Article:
Educators should be teaching students to see the world in a rich panorama not just a viewpoint exposed to them by their family and social circles. Recent focus by the likes of Professor Angie Hobbs (Sheffield University) insists just one lesson per week can benefit children’s intellectual and social development. Philosophy should be a specific focus subject, defined as Philosophy, so there is an emphasis not just a presence via History lessons.

The Philosophy Foundation (UK) has implemented the teaching of Ancient Greek philosophy into primary schools. Focusing on questions such as What makes me, me? What is Time? Does nothing exist? stimulates critical and creative thinking, which are important habits of mind. Having debates around these topics builds bridges of understanding between the diversity of cultures in schools, and can help shield minds against indoctrination and radicalization.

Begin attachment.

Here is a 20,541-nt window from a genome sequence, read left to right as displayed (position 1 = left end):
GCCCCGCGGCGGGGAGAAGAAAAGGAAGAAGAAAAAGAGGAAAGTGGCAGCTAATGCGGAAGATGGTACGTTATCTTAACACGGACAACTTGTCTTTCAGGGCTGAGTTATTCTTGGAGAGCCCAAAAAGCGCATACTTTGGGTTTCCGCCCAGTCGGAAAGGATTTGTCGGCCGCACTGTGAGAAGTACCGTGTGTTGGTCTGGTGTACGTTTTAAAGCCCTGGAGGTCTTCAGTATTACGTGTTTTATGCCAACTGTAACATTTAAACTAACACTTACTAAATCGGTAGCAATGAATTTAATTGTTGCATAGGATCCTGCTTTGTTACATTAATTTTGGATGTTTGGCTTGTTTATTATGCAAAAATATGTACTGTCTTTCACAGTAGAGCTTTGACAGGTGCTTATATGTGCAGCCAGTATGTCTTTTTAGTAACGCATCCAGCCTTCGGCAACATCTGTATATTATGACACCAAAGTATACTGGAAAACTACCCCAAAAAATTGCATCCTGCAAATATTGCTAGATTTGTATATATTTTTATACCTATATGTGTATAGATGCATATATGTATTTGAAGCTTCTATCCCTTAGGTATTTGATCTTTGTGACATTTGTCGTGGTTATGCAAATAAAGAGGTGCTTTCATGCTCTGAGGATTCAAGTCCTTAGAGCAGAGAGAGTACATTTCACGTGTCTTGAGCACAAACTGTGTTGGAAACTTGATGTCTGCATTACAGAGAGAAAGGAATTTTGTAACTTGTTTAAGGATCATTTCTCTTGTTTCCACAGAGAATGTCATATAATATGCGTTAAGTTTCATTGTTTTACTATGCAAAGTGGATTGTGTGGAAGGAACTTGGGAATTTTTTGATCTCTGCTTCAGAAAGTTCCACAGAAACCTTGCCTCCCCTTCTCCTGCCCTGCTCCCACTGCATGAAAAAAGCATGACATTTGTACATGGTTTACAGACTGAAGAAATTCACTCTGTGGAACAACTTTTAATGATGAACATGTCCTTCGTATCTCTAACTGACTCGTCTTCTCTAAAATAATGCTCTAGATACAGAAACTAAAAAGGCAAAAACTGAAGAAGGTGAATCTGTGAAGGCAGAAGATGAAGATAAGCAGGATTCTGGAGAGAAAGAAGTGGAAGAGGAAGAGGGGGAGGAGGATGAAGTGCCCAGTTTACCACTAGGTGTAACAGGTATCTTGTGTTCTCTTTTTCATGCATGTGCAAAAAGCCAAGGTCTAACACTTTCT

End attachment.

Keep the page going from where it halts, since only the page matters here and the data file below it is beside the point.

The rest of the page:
Questioning using Socratic methods are key features in the teaching of Philosophy lessons. A good resource is The Philosophy Shop.
UNESCO advocates the teaching of Philosophy: “By developing the intellectual tools to analyse and understand key concepts such as justice, dignity and freedom, by building capacities for independent thought and judgment, by enhancing the critical skills to understand and question the world and its challenges, and by fostering reflection on values and principles, philosophy is a ‘school of freedom’” (UNESCO intersectoral Strategy on Philosophy 2005)